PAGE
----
What is this unusual sight?
There's oil beneath this land. These drill rigs are pumping it to the surface. Drill rigs can be small and closely spaced. They can be large and solitary. This is true especially when they are in deep water offshore.
Oil is a thick, dark brown or black liquid. It is found in rock layers of the Earth's crust. Oil is currently the most commonly used source of energy in the world.
How Oil Forms
The way oil forms is similar in many ways to coal. Tiny organisms like plankton and algae die and settle to the bottom of the sea. Sediments settle over the organic material. Oxygen is kept away by the sediments. When the material is buried deep enough, it is exposed to high heat and pressure. Over millions of years, the organic material transforms into liquid oil.
The United States produces only about one-quarter as much oil as it uses. The main oil producing regions in the U.S. are the Gulf of Mexico, Texas, Alaska, and California.
Geologists look for oil in folded layers of rock called anticlines (See Figure below). Oil moves through permeable rock and is trapped by the impermeable cap rock.
Oil (red) is found in the porous rock layer (yellow) and trapped by the impermeable layer (brown). The folded structure has allowed the oil to pool so a well can be drilled into the reservoir.
Types of Oil
Oil comes out of the ground as crude oil. Crude oil is a mixture of many different hydrocarbons. Oil is separated into different compounds at an oil refinery (Figure above). This is done by heating the oil. Each hydrocarbon compound in crude oil boils at a different temperature. We get gasoline, diesel, and heating oil, plus waxes, plastics, and fertilizers from crude oil.
These fuels are rich sources of energy. Since they are mostly liquids they can be easily transported. These fuels provide about 90% of the energy used for transportation around the world.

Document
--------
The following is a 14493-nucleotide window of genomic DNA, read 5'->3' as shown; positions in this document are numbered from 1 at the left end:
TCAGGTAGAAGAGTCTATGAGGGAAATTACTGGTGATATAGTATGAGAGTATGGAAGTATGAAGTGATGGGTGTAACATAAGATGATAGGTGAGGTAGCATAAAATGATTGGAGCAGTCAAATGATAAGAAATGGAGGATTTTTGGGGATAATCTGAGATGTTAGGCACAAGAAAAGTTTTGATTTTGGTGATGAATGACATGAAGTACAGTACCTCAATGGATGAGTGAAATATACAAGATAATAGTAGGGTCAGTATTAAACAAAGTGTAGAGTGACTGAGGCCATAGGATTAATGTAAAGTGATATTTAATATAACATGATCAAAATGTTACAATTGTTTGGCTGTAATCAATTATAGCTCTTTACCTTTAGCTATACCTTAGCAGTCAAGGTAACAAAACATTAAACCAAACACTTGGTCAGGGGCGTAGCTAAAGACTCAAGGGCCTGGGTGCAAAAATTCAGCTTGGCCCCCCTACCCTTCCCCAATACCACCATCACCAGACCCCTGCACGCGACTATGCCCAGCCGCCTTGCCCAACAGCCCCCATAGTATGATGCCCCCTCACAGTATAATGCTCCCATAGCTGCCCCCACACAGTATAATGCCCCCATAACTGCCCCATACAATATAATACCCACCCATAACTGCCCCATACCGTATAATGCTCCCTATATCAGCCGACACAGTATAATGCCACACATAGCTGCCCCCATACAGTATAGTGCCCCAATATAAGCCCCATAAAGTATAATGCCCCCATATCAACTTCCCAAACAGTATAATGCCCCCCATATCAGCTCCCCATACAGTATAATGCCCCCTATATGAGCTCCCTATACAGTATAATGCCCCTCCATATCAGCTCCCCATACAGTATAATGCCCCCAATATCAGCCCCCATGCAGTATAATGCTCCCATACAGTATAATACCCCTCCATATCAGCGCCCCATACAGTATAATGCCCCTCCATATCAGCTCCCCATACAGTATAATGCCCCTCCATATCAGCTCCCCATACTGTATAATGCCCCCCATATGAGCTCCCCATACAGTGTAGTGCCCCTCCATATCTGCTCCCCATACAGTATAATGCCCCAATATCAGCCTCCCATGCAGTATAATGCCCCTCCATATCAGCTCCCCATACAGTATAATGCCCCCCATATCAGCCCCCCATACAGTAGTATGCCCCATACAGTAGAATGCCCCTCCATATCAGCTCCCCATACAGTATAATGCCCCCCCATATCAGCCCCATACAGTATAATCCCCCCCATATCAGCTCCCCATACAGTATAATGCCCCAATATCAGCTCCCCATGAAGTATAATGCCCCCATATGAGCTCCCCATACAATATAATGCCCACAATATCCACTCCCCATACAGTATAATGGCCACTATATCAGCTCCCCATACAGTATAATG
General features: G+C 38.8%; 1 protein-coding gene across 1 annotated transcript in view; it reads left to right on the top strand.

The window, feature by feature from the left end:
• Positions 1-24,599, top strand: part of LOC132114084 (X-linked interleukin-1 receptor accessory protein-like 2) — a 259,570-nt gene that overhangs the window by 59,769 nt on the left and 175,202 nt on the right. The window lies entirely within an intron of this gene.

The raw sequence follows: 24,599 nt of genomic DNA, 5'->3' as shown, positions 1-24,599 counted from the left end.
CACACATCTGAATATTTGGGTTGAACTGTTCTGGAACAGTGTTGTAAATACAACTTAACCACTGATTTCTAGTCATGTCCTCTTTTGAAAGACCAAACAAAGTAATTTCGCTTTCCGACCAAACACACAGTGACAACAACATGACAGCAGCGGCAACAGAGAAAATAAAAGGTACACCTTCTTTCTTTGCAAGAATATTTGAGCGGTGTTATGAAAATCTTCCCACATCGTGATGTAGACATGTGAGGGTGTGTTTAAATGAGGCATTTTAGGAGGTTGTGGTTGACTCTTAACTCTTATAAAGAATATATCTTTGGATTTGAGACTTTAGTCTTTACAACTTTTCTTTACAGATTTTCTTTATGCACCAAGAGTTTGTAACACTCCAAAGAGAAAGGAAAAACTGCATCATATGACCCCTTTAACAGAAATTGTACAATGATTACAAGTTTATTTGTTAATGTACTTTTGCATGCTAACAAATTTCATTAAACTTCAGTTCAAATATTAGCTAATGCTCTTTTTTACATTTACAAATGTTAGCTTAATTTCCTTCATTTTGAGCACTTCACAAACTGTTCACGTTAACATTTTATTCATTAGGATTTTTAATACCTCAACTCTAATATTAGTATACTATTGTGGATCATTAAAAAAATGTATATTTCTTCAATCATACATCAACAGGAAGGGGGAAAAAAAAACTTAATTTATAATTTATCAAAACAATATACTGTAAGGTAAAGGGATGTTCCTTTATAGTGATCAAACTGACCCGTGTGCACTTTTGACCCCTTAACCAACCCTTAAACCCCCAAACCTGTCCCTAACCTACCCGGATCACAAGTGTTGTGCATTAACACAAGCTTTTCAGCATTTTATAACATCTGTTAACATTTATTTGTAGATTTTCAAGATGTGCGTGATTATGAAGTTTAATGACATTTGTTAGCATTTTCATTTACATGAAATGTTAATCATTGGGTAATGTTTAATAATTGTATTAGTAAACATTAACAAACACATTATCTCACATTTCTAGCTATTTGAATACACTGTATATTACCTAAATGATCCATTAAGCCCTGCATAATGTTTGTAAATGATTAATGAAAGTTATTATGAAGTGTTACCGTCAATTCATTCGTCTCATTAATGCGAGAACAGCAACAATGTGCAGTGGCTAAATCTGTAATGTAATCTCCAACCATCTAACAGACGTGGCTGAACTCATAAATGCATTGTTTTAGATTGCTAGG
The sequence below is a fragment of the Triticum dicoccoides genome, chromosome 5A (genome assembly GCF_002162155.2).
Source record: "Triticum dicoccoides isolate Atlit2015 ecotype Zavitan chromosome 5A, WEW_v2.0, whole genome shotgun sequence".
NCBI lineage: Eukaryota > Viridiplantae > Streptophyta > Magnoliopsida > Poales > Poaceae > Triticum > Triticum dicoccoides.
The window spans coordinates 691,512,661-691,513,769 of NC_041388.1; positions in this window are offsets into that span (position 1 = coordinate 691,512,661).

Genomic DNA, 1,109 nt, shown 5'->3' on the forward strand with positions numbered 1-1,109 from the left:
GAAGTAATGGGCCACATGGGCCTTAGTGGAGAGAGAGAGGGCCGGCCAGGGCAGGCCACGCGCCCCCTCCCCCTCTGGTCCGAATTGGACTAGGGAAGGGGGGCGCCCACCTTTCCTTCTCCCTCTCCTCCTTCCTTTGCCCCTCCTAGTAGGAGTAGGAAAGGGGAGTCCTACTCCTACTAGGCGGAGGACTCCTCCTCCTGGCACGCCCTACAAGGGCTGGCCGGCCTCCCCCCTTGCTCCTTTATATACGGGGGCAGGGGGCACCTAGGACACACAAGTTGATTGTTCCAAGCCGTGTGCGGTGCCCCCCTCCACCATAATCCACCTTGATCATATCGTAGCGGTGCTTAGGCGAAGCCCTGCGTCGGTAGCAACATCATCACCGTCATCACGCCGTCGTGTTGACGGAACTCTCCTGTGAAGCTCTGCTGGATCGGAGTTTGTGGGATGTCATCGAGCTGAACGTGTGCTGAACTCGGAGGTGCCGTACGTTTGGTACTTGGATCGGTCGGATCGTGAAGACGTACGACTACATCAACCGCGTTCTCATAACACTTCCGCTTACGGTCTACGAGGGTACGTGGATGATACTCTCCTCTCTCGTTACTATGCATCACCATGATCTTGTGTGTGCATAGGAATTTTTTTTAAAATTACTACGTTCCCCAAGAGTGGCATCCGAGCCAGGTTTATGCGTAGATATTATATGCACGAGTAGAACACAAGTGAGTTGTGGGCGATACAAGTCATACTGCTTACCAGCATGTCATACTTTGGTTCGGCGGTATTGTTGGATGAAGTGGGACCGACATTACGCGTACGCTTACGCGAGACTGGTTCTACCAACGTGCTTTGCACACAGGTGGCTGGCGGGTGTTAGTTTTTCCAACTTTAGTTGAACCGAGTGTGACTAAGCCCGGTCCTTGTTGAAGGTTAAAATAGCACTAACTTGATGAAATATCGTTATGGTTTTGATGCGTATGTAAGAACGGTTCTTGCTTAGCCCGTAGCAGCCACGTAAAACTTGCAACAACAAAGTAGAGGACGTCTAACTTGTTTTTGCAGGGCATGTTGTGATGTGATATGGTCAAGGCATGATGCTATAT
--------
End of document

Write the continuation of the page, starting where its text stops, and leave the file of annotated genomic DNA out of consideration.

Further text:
Gasoline is a concentrated resource. It contains a large amount of energy for its weight. This is important because the more something weighs, the more energy is needed to move it. If gasoline could only provide a little energy, a car would have to carry a lot of it to be able to travel very far. Or the car would need to be filled up frequently. So a highly concentrated energy resource is a practical fuel to power cars and other forms of transportation.
Let's consider how gasoline powers a car. As gasoline burns, it releases most of its energy as heat. It also releases carbon dioxide gas and water vapor. The heat makes the gases expand. This forces the pistons inside the engine to move. The engine makes enough power to move the car.
Using gasoline to power automobiles affects the environment. The exhaust fumes from burning gasoline cause air pollution. These pollutants include smog and ground-level ozone. Air pollution is a big problem for cities where large numbers of people drive every day. Burning gasoline also produces carbon dioxide. This is a greenhouse gas and is a cause of global warming. Similar pollutants come from other forms of oil.
crude oil: Unrefined oil as it is taken from the ground; a fossil fuel.
gasoline: A product of refined oil that is liquid and energy rich.
oil: A liquid fossil fuel from ancient dead organisms used for transportation and other products.
- Petroleum is a liquid fossil fuel. Petroleum is useful for vehicles because it is easily stored and transported.
- Petroleum is also used to make waxes, plastics, fertilizers, and other products.
- Using petroleum causes smog and global warming.
Use this resource to answer the questions that follow.
The Story of Petroleum at http://www.youtube.com/watch?v=rgrUwPWjj2Q (9:52)
- What produced the fossil fuels?
- What is sediment?
- What is kerogen? How is it produced?
- How do we find oil?
- How do we get the oil out of the ground?
- Why is drilling mud pumped down the pipe?
- What are cuttings?
- What does the pumping unit do?
- What happens at the refinery?
- What does fractional distillation produce?
- What are petrochemicals used for?
- What other products are made from oil?
- What makes petroleum unique? Why is this unique property extremely important?
- Besides powering your car, what is petroleum used for?
- How does crude oil form?